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Australian Idolatory – the growth and growth of Hillsong

Australian Idolatory – the growth and growth of Hillsong
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On Christmas morning last year, finding myself with a few hours to kill before barbecued turkey and trimmings with my Sydney hosts, I went to see Hillsong for myself. I should state for the record that I’m an atheist humanist, and justified my godless sneering on grounds of journalism (I was researching a book). But I still felt like a frightful interloper, a joyless clown en route to a children’s party with the sole intention of popping balloons, stealing party bags and calling the birthday boy names. Worse, I was a freeloading interloper arriving on the Hillsong courtesy shuttle service.

So to ease my conscience I vowed to be the perfect houseguest, making every effort to participate, in as far as I could do so without compromising my principles or seeming to take the piss. If there was singing, I would sing. If there was hugging, I would hug. I drew the line only at praying.

Arriving at the church – sorry, worship centre – I was welcomed into a cavernous modern atrium by a model-pretty hostess bearing glad tidings and armfuls of Christmas candy. Dean Martin sang ‘Winter Wonderland’ over the speaker system. Free lattes and valet parking were available to all comers. All good, clean fun so far. Being slightly behind schedule I pressed on past the crèche and headed straight for the main room. (And if ‘main room’ sounds a tad super-club, it’s not so far off the mark.) Five enormous TV screens flanked a wide stage, upon which Hillsong stalwart Robert Fergusson was already in mid-flow, hammering home the prosperity gospel as the gifting envelopes went round, and encouraging us to be as ‘extravagant’ with our money as God is with his love:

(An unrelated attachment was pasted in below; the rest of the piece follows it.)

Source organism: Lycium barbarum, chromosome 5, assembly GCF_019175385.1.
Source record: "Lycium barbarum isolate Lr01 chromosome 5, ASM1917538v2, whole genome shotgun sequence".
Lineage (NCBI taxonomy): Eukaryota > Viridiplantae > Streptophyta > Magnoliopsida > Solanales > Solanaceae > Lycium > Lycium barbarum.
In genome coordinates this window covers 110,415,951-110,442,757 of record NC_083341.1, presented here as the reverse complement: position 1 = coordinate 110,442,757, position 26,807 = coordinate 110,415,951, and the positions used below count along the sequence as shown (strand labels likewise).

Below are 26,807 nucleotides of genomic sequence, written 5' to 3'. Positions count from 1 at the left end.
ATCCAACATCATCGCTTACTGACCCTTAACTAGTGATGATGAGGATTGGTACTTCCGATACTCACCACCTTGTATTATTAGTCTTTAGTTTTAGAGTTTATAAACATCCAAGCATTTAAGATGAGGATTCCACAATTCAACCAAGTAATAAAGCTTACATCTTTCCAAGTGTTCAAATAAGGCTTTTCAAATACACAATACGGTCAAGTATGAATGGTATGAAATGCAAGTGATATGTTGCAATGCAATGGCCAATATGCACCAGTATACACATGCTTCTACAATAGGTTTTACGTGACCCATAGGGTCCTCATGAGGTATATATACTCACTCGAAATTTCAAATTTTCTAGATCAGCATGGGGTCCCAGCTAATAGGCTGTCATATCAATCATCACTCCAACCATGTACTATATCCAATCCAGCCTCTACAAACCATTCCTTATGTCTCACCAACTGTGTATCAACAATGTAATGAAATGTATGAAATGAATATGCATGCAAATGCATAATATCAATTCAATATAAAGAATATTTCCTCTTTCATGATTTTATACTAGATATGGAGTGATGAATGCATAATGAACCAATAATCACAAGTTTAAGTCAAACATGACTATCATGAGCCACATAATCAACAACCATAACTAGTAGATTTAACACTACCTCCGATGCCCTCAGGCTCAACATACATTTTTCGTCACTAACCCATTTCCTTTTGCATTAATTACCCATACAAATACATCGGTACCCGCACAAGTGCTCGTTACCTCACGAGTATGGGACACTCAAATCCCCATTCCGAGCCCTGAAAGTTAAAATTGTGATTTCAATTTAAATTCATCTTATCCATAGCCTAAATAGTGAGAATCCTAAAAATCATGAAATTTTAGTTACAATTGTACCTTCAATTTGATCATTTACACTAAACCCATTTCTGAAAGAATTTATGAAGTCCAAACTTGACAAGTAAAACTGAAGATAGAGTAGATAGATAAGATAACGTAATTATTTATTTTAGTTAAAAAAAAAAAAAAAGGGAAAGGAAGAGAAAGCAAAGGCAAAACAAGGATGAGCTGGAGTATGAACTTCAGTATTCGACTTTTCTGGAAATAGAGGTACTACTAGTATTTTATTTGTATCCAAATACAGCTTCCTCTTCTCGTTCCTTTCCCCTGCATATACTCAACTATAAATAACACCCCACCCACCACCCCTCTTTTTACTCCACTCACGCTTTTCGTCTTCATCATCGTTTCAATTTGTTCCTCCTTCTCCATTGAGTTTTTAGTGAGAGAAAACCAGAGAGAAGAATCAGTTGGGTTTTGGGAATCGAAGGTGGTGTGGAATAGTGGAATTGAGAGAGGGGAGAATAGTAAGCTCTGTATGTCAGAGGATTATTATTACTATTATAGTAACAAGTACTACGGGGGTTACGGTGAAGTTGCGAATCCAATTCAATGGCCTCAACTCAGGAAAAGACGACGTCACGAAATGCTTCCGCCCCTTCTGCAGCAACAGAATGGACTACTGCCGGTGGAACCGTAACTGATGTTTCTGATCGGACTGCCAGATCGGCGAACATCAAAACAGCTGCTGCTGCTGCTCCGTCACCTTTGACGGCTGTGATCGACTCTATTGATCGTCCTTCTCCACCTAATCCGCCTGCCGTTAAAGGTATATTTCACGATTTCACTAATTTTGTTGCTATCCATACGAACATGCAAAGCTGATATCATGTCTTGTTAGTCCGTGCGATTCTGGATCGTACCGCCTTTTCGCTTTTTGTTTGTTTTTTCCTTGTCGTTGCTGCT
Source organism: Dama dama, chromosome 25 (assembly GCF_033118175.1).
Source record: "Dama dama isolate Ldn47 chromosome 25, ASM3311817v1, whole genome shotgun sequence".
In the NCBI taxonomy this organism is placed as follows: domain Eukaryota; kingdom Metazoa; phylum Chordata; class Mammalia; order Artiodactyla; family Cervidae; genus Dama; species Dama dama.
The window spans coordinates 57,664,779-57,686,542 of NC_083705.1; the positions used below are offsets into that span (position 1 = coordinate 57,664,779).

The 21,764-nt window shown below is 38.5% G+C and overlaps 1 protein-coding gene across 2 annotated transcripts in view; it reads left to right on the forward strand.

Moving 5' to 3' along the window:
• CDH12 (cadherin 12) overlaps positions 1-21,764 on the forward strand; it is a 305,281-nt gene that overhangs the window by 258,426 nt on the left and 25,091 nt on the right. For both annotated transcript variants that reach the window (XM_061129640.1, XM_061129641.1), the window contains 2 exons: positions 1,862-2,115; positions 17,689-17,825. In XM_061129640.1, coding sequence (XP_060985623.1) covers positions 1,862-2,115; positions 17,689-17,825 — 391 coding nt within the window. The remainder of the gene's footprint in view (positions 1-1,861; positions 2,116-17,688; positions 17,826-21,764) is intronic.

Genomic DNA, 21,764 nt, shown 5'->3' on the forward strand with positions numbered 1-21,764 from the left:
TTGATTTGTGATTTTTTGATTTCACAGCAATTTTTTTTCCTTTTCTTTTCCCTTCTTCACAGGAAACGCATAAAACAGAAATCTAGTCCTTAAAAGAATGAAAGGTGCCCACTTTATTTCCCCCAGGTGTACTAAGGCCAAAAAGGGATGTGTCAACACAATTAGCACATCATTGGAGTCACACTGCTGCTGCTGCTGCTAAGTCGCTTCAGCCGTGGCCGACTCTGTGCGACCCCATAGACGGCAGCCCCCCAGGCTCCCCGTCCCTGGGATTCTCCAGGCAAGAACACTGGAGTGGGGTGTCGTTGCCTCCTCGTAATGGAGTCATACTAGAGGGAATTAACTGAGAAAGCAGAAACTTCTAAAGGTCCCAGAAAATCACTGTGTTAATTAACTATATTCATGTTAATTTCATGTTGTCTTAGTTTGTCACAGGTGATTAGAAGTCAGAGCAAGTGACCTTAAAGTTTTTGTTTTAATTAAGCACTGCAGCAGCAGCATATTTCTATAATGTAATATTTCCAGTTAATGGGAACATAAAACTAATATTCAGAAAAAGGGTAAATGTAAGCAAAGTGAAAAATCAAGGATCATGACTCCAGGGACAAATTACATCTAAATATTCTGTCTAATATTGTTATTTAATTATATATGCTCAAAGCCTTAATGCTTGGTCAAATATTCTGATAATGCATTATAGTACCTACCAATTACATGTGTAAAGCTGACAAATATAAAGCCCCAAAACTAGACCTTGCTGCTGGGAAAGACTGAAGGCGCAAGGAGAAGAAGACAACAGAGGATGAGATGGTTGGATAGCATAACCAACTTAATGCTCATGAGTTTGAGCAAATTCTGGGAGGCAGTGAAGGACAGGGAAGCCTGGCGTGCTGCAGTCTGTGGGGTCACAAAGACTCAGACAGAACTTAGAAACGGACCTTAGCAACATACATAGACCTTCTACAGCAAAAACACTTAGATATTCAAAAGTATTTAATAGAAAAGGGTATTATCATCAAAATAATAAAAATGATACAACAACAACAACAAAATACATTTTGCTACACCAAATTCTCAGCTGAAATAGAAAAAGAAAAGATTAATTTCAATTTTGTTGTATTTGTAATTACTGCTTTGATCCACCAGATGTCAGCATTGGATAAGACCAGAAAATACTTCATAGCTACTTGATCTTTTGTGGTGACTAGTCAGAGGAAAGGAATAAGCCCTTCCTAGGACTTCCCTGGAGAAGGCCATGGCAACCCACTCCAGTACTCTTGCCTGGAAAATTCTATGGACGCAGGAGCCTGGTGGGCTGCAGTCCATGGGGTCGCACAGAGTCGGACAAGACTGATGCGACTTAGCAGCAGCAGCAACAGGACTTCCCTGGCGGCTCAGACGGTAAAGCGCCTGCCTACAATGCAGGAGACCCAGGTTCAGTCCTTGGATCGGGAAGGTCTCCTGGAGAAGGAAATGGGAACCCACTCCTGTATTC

Then two incredibly happy men appeared and invited all the kids onto the stage to show and tell what they got for Christmas.

“What did Santa bring you, little fella?” beamed Happy Man number 1.

Little boy: “An iPod Touch.”

Whoops and clapping from the audience.

“And what about you?” said Happy Man 2, turning to another little boy.

“A remote-controlled car.”

More whooping.

Happy Man 1: “Well, we’ve got some great prezzies to give away today, for the big kids as well as the little kids. But first we’re crossing live to our Hills campus, where our senior pastor Brian Houston is going to say a few words.”

I’ll say this for Christmas at Hillsong: that’s an ambitious technical feat they’re pulling off. All this “crossing live” felt like Live Aid – it was terrifically exciting. As the Hills service appeared on the screens behind, another show and tell session was finishing up across town. A third happy man was talking about prezzies for big kids and little kids, and then Houston himself was striding back and forth across the stage in front of foot-high chapter and verse, a bible in his hand and a flesh-coloured Madonna-mike clamped to his cheek. Swap the bible for an iPad and he could have passed for Steve Jobs unveiling his vision for the exciting next phase of the company.

He launched into some impassioned stuff about Emmanuel – punctuated with fists in the air about his GRACE and DIVINITY – which I confess was where I started to tune out. It’s not that I wasn’t listening, just that a sort of glazing over took place. The same thing happens when I listen to evangelical preachers on the radio, which I often do. It’s a little like listening to the shipping forecast on BBC Radio 4 – fantastically hypnotic, but utterly meaningless unless you’re in on the lingo. Very often the welcome end result is blissful slumber.

(continues overleaf)

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